England Possibly Looking Towards issuing its own Cryptocurrency

bank of england launching cryptocurrency

Media sources report that the United Kingdom could have a digital coin of its own in 2018 or early 2019. The Bank of England has set up a research unit to look into the possibility of establishing cryptocurrency as a viable option to Bitcoin and other popular cryptocurrencies. The research unit is expected to provide its report in a year’s time, with a real possibility being restrictions on usage to just transactions between central banks.
Bank of England’s governor, Mark Carney stated to a Treasury Select Committee that he had “participated in discussions with the ‎major central banks on this issue, not Bitcoin but the technology and applications”, and that “The ‎underlying technology is actually of a fair bit of interest. We are working with ‎it at the Bank of England.
Most interesting application that would be ‎beneficial for financial stability and efficiency would be using the blockchain technology for ‘settlements’ between central banks. We are on the case.”‎ Further, Carney stated that “You (could) create a situation where you can have an instantaneous (bank) run. So as soon as there were any concern, people can switch in their account at the Bank of England.”
It is important to note that if a Bank of England backed cryptocurrency does become a reality, it would be under government control unlike existing ones. However, this new cryptocurrency would be linked to value of sterling and it would also allow for citizens to store their digital money with central bank, eliminating the need for central banks.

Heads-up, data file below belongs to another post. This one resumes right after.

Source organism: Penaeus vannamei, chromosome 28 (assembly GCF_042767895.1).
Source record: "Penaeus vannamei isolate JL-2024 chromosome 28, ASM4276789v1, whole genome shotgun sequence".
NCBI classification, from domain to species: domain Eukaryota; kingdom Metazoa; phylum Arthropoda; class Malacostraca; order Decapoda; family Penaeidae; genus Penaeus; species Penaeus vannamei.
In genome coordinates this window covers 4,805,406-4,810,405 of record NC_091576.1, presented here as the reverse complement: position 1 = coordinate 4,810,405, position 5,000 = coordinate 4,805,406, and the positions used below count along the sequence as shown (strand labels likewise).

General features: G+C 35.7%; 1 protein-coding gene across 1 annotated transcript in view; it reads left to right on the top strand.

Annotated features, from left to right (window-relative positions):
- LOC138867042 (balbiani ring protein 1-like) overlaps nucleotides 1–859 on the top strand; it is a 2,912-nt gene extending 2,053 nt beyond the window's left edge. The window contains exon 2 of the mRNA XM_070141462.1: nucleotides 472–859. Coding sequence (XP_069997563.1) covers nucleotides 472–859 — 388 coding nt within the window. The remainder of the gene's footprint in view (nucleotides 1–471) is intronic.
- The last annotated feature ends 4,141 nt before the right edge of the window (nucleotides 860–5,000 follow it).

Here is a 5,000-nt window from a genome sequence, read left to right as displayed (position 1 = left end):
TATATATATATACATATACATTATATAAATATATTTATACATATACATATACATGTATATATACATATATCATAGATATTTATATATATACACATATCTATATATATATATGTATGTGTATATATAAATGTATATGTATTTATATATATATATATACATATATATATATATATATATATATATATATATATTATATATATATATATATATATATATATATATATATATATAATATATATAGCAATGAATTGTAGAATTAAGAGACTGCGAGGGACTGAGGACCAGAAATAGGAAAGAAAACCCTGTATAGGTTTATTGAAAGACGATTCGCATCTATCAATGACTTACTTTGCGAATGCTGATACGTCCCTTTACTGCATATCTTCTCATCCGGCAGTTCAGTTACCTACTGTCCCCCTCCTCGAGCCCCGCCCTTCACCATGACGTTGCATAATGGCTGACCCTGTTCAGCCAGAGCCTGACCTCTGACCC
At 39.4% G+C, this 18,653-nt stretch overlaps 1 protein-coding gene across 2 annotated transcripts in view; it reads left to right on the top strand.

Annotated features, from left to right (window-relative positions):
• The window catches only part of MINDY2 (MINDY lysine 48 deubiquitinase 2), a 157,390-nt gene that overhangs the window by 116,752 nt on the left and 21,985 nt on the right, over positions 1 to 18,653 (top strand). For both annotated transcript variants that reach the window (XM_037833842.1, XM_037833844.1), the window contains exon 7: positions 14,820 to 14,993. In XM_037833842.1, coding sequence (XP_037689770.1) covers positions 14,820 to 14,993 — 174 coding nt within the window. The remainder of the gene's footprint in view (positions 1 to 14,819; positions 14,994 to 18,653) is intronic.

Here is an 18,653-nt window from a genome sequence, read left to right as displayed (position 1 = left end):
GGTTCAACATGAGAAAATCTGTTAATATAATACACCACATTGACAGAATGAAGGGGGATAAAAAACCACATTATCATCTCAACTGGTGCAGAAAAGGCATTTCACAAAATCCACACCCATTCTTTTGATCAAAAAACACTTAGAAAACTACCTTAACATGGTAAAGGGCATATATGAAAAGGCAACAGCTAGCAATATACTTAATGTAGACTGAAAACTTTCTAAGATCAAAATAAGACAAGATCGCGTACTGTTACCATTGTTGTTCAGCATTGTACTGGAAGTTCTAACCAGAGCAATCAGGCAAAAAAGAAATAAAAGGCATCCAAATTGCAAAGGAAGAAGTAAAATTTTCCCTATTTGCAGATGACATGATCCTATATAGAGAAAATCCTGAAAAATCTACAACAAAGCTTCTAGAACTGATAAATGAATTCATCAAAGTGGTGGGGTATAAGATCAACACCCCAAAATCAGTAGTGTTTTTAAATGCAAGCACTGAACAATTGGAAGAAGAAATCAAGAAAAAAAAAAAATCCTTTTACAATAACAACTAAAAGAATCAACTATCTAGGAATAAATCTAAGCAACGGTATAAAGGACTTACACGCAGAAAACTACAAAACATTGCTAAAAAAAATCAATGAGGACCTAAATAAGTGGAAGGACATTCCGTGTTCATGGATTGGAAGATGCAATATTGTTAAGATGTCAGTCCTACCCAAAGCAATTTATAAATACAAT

The bank is also concerned about the risks of operating its own cryptocurrency system and the technicalities of dealing with large influx due to citizens’ funds and trading with existing cryptocurrencies.
The BoE had revealed that it had worked on producing a theoretical currency called RSCoin which could be used by central banks. The Chief Economist at BoE, Andy Haldane in 2015 had proposed abolition of physical cash and introduction of a state-run digital currency as a means to strengthen central banks.
This would allow central banks to cut interest rates below zero to boost their respective economies. The Bank of England had published a staff working paper “The macroeconomics of central bank issued digital currencies” by John Barrdear and Michael Kumhof in July, 2016, and has been showing steady interest.